by Stephen Downes
August 22, 2007
Microsoft's Class Action
This is a good article, well worth reading, that looks at both the benefits of Microsoft's involvement with school redevelopment in the Philadelphia school system, but also touches on some of the dangers of corporate involvement in redefining education. When schools come to depend on the infusion of talent and money from a corporation, what happens when the corporation pulls out (or threatens to pull out unless the learning takes on a pro-corporate spin)? I think schools - and, indeed, the concept of schooling - can and should include many of the ideas Microsoft is bringing to the table. But what we see at this school is an intensive, hands-on and expensive way of doing it. We need to be thinking about the other practicality - how to make learning affordable and accessible to everyone (on their own terms). Via Tim Stahmer. Elizabeth Svoboda, Fast Company August 22, 2007 [Link] [Tags: Schools, Online Learning, Accessibility, Microsoft, Push versus Pull] [Comment]
Social Media In and Out of School: Notes From the Creating and Connecting Report
Report from a study in the U.S. "96 percent of teens and tweens between the ages of 9 and 17 with Internet access in the U.S. are using social networking technologies such as chat, text-messaging, blogging, or visiting online communities such as Facebook and MySpace." I wonder how many of them read books. Not just Harry Potter but, say, textbooks. Christopher D. Sessums, Weblog August 22, 2007 [Link] [Tags: Schools, Chatrooms, Books, Networks, Online Learning Communities, Web Logs] [Comment]
A Call for a Textbook Purchasing Moratorium
I have been calling on libraries to stop purchasing books and journals, and to instead coordinate the open archiving of the content produced by the instutution they serve. This call from Wesley Fryer on schools mto stop purchasing textbooks is in a similar vein - the practice is wasteful and expensive and isn't preparing children for the future. "Education cannot and will not change in the basic, fundamental ways we need and should want it to change in the twenty-first century as long as textbooks, paper, and pencils continue to be the predominant technologies for student expression and individualized access to content." George Siemens also comments. Wesley Fryer, Infinite Thinking Machine August 22, 2007 [Link] [Tags: Schools, Books] [Comment]
I Disagree with Suspending the Purchase of Textbooks
I'll state right up front that I disagree with Vicki Davis's position here. But it should be stated. She writes, "I personally have to underline, write, rewrite, take notes in the margin and work with the text. I just have to. It is how I learn." Fair enough. And I absolutely think that you need to work with the material in order to learn it. When I was in university I also spent a great deal of time rewriting texts on paper (lectures too, which I transcribed as I listened to them). Now I use a computer to do this - and it's an important skill to have. Yes, some people still do it the old way. They shouldn't. And some people today just cut and paste from electronic texts. They shouldn't do that either - they are robbing themselves of their own learning if they do that. Vicki Davis, Cool Cat Teacher Blog August 22, 2007 [Link] [Tags: none] [Comment]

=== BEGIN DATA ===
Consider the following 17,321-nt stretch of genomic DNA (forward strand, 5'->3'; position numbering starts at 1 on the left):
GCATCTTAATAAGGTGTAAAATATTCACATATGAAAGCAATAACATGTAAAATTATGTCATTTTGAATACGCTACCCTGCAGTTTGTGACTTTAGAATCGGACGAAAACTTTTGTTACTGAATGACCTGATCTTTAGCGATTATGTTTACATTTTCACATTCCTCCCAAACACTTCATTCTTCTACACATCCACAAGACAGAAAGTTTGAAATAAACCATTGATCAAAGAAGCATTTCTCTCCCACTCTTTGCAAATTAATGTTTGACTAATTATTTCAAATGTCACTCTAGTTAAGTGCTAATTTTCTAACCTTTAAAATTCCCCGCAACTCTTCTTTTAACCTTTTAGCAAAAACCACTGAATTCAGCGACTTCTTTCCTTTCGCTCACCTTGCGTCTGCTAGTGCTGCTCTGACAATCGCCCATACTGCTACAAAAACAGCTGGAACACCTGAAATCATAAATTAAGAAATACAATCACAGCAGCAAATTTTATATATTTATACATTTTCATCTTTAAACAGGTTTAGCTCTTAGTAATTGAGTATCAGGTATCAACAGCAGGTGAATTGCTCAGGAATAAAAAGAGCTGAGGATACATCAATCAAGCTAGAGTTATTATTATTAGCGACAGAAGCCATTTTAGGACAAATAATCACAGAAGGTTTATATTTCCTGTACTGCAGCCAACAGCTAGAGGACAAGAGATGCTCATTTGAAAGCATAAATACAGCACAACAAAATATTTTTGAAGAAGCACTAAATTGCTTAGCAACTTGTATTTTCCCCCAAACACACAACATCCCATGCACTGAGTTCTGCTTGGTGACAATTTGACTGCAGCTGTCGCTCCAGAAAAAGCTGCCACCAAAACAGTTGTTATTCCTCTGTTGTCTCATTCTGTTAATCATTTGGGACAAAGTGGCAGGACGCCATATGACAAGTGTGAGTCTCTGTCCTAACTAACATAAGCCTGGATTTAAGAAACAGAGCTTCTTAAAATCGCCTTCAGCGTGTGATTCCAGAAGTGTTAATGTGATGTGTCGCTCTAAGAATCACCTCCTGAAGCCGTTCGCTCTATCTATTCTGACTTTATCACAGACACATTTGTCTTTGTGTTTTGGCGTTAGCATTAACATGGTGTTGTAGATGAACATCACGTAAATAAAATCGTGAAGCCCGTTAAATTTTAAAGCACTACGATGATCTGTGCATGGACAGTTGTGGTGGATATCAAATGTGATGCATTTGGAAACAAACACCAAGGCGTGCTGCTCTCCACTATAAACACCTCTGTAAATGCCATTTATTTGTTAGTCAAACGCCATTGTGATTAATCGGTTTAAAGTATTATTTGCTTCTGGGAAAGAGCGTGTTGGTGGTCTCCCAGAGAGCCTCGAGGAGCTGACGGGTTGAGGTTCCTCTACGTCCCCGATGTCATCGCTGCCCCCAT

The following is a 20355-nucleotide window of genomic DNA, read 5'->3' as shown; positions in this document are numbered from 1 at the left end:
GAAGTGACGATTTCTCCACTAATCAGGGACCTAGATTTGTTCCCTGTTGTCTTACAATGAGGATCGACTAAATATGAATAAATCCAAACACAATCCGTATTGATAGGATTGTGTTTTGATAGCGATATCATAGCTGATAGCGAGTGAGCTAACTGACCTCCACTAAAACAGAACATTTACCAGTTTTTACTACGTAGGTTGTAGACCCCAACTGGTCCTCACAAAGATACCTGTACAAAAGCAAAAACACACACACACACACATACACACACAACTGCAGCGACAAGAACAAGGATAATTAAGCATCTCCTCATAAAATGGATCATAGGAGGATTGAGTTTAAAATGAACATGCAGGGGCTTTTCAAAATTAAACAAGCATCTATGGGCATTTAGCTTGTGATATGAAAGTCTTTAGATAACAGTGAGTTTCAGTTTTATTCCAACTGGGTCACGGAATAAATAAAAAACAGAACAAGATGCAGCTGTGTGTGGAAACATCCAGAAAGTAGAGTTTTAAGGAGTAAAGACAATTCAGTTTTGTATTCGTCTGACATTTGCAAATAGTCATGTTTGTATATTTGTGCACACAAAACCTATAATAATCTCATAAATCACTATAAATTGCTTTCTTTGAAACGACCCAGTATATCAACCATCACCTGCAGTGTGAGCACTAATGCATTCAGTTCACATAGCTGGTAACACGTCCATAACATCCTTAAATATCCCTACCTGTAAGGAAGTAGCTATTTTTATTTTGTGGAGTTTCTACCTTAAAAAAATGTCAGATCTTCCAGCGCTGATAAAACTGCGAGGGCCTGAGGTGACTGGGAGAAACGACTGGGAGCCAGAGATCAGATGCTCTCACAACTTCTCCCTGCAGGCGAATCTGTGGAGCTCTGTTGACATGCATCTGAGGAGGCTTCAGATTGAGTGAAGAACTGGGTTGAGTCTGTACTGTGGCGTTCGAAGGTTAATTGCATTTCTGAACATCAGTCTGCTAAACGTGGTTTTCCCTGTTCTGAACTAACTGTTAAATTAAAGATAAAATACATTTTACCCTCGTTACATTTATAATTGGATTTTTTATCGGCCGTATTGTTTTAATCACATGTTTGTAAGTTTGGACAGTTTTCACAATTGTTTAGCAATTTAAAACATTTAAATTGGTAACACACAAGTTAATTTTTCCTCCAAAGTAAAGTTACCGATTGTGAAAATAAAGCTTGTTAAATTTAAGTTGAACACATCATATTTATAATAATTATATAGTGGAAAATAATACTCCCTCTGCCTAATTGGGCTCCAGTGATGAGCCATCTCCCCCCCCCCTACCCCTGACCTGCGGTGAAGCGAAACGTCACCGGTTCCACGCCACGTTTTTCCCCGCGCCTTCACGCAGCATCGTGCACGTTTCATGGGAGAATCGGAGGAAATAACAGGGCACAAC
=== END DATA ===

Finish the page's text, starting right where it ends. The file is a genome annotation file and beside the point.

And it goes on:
This is a very nice way to work with things that are not textbooks. "OER Recommender links you to open education resources related to web pages you are browsing." Outstanding! I'd like to see a (paper-based) textbook do that! The only real problem I see with it is that it requires the Greasemonkey Foirefox extension, and then another Firefox extension (these also work in Flock). It's not that I don't like the extensions, it's just that I would prefer the feature to be browser-neutral. Much more web-based than browser-based. But this is a very minor criticism of something I think is absolutely pointing in the right direction. Via Link] [Tags: Information, RSS] [Comment]
What's All the Buzz About Wikibooks? I Found at Least 10 Examples.
Curt Bonk offers us a look at a promising alternative to the textbook, the wiki book. Essentially, the wiki book is an online book written collectively by its readers. Bonk's post is a valuable contribution because it lists and describes in some detail ten separate wiki books projects. This gives readers some concrete examples they can consider following. Bonk is working on a book applying Thomas Friedman's The World is Flat ideas to learning. Richard Hoeg takes the same tack with this post and presentation (which is worth the six minutes to view). We should be careful, though, about mixing Friedman's political book with educational theory. Curt Bonk, TravelinEdMan August 22, 2007 [Link] [Tags: Books, Project Based Learning] [Comment]
This newsletter is sent only at the request of subscribers. If you would like to unsubscribe,
Know a friend who might enjoy this newsletter? Feel free to forward OLDaily to your colleagues. If you received this issue from a friend and would like a free subscription of your own, you can join our mailing list. Click here to subscribe.